It certainly isn’t an overstatement to say I’m melodramatic. If I read something in a book that I find particularly inspiring, I’m likely to respond to it in quite a spectacular way. Say, for example, wanting it tattooed upon my person (by which I mean myself, of course, I don’t actually own a person just so I have somewhere to put inspirational quotes).
Bearing in mind my tendency for melodrama, there have been two particular passages in two wonderful books that changed me.
The first is in American Gods by Neil Gaiman. I have always been a careful person, sometimes at the expense of trying new things. I still firmly hold the belief that I would find the one corner that existed in the Trebor Softmints universe and, with the dexterity of a wardrobe trying to cartwheel down a flight of stairs, proceed to bounce off it using only my eyeball. However, there is a part in American Gods where the main character, Shadow, seizes the moment, with no thought for the future and because he can, and because he should. He recalls a fable and suddenly the meaning of this tale clicks with him. Something clicked in me too, and I had an instant of clarity where I realized that not every little thing in life requires a thorough worrying over, or even needs to have more meaning beyond the act itself. This doesn’t mean I’m not concerned about impaling myself while walking down the street, but I do, just occasionally, stop to eat the strawberries (though I might wash them first).
Still, there was a tale he had read once, long ago, as a small boy: the story of a traveler who had slipped down a cliff, with man-eating tigers above him and a lethal fall below him, who managed to stop his fall halfway down the side of the cliff, holding on for dear life. There was a clump of strawberries beside him, and certain death above him and below.
What should he do? went the question. And the reply was, Eat the strawberries.
My response to the next passage was, if possible, even more self-indulgent. I was going through a breakup. It was tragic. The universe became gaping void. Diet Coke lost its taste. It was, in short, pretty bad. Then I ordered the latest Dresden Files by Jim Butcher. It was White Night. I booked the day off work. I wandered into a café. It sucked. I felt too raw to sit in the sunshine reading. I went inside. I read to distract myself from myself, and as joylessly and painfully as possible. I thought that Butcher would be a frivolous tonic. And then I read this.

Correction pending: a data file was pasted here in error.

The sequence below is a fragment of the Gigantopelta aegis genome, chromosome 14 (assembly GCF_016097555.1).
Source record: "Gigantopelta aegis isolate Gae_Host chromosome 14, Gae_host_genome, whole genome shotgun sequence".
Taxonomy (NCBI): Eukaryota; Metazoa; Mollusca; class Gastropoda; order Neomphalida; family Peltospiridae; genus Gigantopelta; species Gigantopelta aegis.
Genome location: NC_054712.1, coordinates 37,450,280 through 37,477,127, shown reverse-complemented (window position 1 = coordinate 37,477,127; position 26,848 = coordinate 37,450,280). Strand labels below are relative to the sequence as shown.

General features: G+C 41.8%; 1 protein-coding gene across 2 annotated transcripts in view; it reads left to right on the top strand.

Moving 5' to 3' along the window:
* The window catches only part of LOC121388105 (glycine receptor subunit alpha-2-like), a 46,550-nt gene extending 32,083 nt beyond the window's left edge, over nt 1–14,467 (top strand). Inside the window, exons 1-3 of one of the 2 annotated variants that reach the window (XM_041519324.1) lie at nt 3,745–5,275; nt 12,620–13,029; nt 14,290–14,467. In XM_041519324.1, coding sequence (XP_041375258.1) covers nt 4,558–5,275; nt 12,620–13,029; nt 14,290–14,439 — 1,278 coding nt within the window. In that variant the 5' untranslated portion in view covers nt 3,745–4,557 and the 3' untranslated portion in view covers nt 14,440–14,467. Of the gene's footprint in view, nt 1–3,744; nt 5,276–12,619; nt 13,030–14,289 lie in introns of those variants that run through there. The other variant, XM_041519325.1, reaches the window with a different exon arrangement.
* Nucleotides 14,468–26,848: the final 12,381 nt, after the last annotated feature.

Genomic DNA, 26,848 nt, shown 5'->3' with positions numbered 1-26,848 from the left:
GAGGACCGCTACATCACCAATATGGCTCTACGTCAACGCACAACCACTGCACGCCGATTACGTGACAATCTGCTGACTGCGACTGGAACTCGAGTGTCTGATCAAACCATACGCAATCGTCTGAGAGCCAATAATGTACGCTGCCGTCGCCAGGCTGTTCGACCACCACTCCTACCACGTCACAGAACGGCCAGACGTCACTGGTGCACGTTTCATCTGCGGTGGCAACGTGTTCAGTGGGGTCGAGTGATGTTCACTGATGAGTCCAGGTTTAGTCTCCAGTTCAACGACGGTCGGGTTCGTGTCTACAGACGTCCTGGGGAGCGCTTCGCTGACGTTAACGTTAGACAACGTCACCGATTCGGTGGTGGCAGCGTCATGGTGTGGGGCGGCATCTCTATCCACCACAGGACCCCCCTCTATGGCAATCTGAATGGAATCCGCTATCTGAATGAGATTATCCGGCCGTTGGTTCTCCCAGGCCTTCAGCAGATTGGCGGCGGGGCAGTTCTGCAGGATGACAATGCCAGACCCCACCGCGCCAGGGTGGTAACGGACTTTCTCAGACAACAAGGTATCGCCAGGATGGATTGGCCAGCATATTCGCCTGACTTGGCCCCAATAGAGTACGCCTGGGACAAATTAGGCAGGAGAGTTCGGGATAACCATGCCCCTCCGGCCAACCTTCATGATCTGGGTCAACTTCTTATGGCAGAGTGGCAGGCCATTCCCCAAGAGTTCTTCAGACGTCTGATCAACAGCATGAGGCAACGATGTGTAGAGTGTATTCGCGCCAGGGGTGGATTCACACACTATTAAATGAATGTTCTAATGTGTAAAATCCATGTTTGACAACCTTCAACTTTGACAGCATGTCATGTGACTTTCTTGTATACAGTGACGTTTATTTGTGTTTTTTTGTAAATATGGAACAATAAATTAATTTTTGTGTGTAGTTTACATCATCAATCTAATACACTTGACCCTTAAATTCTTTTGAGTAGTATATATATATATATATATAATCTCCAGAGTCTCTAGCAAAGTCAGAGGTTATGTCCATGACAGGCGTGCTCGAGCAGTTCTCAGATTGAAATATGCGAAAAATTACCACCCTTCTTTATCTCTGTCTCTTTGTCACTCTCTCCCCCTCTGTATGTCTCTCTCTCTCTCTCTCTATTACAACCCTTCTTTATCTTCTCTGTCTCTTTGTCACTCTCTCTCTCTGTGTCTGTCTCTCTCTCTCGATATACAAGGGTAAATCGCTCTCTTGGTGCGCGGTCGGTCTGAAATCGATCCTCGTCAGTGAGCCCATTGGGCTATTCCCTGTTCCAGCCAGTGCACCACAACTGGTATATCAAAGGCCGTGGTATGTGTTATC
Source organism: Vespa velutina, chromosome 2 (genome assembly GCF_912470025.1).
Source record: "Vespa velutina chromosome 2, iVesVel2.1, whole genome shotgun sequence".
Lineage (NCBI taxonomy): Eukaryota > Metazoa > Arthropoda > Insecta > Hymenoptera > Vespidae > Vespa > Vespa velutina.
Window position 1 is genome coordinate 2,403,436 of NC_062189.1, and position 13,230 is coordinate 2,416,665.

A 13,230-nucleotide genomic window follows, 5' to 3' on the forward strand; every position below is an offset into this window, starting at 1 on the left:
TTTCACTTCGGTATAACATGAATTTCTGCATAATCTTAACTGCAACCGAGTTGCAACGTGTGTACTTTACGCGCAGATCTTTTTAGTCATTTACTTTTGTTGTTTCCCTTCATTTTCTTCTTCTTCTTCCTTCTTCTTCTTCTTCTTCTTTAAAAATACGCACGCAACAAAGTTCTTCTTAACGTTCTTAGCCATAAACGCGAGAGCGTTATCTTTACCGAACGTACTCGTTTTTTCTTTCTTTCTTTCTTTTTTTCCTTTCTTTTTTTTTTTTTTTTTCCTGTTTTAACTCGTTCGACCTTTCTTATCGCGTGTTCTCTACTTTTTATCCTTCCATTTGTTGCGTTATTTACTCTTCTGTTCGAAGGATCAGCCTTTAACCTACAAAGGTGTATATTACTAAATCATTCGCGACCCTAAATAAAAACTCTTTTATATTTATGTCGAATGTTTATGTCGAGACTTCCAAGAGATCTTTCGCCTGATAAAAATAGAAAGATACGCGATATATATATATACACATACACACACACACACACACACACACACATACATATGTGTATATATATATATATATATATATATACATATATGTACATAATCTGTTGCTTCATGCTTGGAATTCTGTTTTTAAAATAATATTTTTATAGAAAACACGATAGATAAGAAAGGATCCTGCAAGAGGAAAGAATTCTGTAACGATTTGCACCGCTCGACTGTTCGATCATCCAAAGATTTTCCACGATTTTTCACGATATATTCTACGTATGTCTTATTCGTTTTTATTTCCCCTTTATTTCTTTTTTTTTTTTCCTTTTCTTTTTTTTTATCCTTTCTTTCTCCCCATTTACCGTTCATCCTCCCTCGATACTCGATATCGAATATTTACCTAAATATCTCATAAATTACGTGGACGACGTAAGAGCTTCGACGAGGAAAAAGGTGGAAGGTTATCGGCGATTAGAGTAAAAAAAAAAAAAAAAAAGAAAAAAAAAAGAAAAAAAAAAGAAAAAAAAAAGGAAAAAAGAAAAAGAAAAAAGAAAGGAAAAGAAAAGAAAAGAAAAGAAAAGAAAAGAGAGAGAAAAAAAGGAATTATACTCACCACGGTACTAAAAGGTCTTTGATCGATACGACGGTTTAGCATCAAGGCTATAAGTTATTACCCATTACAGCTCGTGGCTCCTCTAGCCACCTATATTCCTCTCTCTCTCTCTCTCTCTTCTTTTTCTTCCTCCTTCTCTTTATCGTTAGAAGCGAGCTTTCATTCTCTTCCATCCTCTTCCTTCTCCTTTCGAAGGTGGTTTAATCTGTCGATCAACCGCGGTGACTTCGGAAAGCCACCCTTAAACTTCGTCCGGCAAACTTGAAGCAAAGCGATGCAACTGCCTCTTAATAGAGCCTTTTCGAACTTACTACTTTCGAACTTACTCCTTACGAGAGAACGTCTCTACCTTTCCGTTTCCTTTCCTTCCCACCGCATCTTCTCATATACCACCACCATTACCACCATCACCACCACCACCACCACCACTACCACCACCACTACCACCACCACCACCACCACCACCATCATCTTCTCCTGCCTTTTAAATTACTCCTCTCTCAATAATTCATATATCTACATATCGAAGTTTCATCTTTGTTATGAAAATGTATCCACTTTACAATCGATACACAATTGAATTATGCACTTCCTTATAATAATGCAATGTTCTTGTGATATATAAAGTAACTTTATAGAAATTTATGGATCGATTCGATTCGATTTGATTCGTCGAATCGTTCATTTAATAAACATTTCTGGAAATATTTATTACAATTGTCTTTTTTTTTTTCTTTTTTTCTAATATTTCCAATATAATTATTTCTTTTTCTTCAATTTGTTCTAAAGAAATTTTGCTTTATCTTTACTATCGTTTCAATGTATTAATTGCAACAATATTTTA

We still hadn't learned, though, that growing up is all about getting hurt. And then getting over it. You hurt. You recover. You move on. Odds are pretty good you're just going to get hurt again. But each time, you learn something.
Each time, you come out of it a little stronger, and at some point you realize that there are more flavors of pain than coffee. There's the little empty pain of leaving something behind - graduating, taking the next step forward, walking out of something familiar and safe into the unknown. There's the big, whirling pain of life upending all of your plans and expectations. There’s the sharp little pains of failure, and the more obscure aches of successes that didn't give you what you thought they would. There are the vicious, stabbing pains of hopes being torn up. The sweet little pains of finding others, giving them your love, and taking joy in their life they grow and learn. There's the steady pain of empathy that you shrug off so you can stand beside a wounded friend and help them bear their burdens.
And if you're very, very lucky, there are a very few blazing hot little pains you feel when you realize that you are standing in a moment of utter perfection, an instant of triumph, or happiness, or mirth, which at the same time cannot possibly last - and yet will remain with you for life.
Everyone is down on pain, because they forget something important about it: Pain is for the living. Only the dead don't feel it.
Pain is a part of life. Sometimes it's a big part, and sometimes it isn't, but either way, it's a part of the big puzzle, the deep music, the great game. Pain does two things: It teaches you, tells you that you're alive. Then it passes away and leaves you changed. It leaves you wiser, sometimes. Sometimes it leaves you stronger. Either way, pain leaves its mark, and everything important that will ever happen to you in life is going to involve it in one degree or another.’
That’s right, Butcher and Gaiman? They’re all about me.